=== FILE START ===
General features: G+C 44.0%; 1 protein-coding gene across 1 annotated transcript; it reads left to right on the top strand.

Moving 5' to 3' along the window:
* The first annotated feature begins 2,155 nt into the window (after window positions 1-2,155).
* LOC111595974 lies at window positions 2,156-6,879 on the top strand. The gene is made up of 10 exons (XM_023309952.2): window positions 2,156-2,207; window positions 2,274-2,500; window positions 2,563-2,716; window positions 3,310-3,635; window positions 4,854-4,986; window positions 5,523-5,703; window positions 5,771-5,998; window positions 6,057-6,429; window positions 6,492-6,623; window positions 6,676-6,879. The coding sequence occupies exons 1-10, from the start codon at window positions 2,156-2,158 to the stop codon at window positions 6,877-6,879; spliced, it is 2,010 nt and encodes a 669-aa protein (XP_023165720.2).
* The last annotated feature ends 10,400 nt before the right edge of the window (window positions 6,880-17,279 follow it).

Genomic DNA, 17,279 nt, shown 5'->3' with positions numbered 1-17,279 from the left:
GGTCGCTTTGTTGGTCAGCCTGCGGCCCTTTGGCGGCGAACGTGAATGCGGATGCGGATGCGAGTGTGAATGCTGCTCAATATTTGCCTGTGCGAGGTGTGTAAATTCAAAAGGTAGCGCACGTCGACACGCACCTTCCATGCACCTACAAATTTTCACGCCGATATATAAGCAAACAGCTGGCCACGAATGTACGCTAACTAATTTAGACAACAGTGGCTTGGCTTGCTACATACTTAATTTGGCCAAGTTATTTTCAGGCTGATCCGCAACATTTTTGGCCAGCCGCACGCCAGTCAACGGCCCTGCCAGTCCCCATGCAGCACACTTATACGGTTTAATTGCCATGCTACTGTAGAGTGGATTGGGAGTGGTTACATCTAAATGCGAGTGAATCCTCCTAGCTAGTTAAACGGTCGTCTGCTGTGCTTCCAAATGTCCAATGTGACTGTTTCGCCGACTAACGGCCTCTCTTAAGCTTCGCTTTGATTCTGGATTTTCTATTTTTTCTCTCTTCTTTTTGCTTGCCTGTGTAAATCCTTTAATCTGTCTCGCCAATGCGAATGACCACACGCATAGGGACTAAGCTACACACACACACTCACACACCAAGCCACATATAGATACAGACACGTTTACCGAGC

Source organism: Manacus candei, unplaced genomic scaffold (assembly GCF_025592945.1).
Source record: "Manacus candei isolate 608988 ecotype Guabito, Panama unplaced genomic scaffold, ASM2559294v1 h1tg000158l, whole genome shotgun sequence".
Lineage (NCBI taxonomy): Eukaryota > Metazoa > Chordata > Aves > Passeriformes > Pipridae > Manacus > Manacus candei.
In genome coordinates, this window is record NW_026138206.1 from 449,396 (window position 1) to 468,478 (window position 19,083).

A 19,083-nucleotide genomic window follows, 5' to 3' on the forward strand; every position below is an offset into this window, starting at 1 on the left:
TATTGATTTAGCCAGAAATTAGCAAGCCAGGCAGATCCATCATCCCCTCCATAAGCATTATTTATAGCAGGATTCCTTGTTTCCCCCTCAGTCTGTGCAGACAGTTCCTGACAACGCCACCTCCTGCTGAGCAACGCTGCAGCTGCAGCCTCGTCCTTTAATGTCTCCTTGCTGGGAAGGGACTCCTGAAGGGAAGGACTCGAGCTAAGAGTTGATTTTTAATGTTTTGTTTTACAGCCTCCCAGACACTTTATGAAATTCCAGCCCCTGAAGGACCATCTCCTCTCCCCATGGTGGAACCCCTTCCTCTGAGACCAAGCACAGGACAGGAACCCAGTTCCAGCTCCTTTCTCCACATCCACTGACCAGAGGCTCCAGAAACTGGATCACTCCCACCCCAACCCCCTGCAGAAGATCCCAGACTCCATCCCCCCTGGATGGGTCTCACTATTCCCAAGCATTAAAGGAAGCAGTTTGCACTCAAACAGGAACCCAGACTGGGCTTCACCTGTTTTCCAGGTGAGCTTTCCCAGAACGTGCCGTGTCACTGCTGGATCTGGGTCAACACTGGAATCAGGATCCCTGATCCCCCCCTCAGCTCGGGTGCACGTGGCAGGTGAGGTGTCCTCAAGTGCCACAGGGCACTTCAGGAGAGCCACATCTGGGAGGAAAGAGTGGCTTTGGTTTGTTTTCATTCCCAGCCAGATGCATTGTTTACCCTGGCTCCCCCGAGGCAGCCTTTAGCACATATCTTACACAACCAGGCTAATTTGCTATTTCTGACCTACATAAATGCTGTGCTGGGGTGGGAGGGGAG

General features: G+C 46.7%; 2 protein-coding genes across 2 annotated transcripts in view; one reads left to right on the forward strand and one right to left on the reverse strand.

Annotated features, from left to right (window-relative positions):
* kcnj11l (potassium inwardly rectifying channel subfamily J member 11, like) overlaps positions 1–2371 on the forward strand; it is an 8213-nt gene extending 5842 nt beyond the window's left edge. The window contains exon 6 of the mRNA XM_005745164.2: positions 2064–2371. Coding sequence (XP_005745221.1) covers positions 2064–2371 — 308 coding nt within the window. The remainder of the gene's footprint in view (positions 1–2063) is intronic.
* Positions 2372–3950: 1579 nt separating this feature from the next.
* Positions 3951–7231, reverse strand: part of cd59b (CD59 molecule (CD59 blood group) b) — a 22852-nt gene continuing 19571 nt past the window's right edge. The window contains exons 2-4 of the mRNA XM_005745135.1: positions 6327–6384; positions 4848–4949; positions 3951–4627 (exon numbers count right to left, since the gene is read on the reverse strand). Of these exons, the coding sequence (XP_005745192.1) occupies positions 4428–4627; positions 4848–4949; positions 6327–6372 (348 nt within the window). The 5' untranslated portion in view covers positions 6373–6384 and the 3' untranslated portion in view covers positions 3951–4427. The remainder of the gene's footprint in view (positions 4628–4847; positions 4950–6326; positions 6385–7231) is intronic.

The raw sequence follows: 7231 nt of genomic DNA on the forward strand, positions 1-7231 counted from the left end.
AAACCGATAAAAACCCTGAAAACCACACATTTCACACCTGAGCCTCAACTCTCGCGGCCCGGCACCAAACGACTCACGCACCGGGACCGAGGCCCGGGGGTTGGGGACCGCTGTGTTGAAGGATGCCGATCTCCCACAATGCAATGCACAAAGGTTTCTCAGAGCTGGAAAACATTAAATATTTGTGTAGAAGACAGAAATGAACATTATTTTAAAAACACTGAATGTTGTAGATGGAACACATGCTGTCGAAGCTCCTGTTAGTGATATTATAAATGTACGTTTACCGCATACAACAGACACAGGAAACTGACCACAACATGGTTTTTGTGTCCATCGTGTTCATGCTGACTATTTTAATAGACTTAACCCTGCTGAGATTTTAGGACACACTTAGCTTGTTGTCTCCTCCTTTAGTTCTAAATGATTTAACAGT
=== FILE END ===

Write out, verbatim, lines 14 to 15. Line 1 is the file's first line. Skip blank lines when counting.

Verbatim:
General features: G+C 46.7%; 2 protein-coding genes across 2 annotated transcripts in view; one reads left to right on the forward strand and one right to left on the reverse strand.

Annotated features, from left to right (window-relative positions):